File a Tax Return

Many new businesses experience start-up losses in the first few years of their existence.

Still, you should file a return for each year. That's because your business's loss can be used to reduce income from other sources in the current year, or it can be carried back three years and forward twenty years. And that income can be from any source – be it the business itself, from employment or even from investment income.

But to claim the loss, you must file a tax return for the year.

The year-end for an individual who is a sole proprietor or an active partner in a partnership created since 1995 is December 31. Self-employed taxpayers and their spouses (if not separated) have until June 15 to file a return, although any taxes owing must be paid by April 30.

Lower Your Tax Instalments

If you pay taxes on an instalment basis, you've probably received several notices from CanRev informing you how much those instalments should be. But if your income has gone down in the last few years, think twice before you send in your cheque.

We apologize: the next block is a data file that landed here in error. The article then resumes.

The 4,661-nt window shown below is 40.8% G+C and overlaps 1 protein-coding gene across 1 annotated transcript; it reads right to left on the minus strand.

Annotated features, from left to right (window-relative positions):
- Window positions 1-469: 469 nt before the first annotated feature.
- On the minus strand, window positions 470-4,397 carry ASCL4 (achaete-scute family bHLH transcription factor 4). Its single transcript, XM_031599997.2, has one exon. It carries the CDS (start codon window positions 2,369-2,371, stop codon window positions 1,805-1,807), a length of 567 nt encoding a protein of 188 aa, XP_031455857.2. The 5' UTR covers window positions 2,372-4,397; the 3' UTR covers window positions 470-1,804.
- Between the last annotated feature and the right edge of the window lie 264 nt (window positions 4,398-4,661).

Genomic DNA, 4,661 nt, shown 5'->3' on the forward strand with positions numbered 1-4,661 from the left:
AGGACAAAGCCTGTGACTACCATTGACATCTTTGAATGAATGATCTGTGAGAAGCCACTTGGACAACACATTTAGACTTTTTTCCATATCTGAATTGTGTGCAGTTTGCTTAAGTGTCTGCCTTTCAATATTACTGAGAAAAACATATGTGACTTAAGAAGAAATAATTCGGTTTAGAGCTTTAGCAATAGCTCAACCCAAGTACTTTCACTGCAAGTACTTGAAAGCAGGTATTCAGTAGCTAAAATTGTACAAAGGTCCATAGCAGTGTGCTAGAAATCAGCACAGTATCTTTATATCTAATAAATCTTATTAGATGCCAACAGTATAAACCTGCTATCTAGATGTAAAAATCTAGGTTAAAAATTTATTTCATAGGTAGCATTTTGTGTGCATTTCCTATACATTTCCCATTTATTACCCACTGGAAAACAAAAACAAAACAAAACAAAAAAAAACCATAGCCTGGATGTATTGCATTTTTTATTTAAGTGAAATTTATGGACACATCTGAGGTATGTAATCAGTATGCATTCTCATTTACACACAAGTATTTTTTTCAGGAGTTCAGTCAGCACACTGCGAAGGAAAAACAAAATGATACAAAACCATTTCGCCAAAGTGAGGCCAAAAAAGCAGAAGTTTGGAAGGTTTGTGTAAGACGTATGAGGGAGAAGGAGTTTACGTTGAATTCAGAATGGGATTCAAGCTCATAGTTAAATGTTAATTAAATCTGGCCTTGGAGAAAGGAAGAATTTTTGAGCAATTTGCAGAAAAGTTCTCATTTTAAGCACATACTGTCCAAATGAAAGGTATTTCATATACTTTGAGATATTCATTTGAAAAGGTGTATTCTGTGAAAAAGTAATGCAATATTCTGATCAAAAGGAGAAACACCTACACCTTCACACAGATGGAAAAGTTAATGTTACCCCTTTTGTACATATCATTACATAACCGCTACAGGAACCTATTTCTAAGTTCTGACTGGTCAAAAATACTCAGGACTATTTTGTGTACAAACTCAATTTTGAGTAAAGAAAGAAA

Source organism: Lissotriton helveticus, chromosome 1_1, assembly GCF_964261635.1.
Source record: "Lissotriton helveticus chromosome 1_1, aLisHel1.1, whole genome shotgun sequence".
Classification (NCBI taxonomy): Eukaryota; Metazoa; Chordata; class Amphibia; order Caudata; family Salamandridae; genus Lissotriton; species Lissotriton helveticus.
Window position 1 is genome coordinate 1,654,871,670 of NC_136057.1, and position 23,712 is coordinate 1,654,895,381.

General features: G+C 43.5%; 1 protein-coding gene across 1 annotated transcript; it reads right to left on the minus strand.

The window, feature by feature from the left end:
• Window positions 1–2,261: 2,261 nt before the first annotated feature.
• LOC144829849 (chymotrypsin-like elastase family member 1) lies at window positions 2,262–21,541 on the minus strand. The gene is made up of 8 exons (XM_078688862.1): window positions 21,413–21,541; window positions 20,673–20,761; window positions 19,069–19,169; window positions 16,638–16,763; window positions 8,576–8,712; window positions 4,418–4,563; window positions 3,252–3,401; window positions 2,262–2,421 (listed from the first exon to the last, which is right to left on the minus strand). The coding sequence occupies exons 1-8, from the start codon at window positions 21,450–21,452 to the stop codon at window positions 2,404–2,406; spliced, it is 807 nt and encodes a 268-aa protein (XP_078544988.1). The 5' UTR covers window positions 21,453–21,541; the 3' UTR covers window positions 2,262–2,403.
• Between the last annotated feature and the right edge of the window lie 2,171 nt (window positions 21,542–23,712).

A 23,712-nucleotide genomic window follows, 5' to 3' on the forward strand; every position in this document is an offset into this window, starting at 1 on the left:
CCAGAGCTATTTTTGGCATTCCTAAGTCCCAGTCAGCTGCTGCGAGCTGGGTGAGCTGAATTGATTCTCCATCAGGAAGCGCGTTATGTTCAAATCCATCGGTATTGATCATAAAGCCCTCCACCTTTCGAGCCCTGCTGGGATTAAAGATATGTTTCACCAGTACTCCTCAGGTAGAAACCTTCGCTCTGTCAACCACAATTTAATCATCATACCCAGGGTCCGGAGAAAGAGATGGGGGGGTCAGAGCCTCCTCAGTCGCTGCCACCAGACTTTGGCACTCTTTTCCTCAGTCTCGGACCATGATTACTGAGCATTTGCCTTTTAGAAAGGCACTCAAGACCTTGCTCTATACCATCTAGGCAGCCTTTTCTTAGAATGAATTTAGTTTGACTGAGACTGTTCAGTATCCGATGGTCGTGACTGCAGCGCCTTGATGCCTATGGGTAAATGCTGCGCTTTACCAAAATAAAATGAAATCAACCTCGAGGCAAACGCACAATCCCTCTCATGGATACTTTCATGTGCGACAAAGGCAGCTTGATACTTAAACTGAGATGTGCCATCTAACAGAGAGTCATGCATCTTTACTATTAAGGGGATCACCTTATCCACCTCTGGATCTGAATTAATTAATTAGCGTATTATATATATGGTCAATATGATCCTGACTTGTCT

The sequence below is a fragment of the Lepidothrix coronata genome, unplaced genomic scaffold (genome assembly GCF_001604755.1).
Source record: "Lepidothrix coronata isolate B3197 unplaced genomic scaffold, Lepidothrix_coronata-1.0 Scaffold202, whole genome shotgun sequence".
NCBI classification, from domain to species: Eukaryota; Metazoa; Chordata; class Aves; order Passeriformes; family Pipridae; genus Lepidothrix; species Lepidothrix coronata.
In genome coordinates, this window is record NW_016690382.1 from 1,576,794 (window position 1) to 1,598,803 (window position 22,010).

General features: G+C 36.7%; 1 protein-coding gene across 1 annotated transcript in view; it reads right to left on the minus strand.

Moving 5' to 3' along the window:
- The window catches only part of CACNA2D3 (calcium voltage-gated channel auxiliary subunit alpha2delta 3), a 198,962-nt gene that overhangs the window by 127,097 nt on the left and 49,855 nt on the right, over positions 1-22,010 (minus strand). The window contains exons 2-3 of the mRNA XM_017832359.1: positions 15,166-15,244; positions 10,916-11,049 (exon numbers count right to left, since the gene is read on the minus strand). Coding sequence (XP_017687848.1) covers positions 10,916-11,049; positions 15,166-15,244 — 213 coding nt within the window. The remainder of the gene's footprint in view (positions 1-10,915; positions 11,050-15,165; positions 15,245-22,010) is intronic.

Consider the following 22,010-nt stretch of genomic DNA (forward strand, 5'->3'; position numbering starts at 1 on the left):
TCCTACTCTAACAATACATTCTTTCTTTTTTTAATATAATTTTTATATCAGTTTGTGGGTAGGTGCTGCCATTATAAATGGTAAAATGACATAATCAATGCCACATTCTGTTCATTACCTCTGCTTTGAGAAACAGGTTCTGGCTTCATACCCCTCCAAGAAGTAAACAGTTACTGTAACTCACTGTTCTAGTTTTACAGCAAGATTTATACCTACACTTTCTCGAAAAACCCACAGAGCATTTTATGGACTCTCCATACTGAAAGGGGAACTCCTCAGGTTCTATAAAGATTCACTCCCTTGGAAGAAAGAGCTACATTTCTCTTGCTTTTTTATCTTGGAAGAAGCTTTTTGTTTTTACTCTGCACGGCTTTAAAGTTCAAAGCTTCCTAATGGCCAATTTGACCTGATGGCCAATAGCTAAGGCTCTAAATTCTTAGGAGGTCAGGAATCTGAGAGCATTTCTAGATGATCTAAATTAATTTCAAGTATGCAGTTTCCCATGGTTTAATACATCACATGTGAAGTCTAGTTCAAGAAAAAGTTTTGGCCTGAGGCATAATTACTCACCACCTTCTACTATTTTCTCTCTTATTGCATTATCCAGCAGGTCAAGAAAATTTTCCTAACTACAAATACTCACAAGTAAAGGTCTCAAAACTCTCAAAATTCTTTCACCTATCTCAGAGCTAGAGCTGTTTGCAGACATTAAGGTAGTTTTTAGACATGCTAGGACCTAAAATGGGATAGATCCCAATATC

CanRev's instalment calculations are based partly on your income tax position from two years ago, and partly on last year's.

Instead of using CanRev's method, you are legally entitled to base your instalments on last year's tax position, or even on the current year's estimated position, if it is lower.

But be careful with the latter: penalties may apply if you underestimate your taxes and your instalments turn out to be lower than what the other two options required.

If your income has gone down in the last couple of years, using one of the other two options can mean that you could reduce your quarterly instalments without suffering interest penalties. But if you under- install, CanRev will start to charge you interest; the current rate is five per cent.

However, this rate is com- pounded daily – and worse still, it's non-deductible. So this is an expensive way to enhance your cash position. For seriously delinquent instalments, there is a 50 per cent interest surcharge slapped on.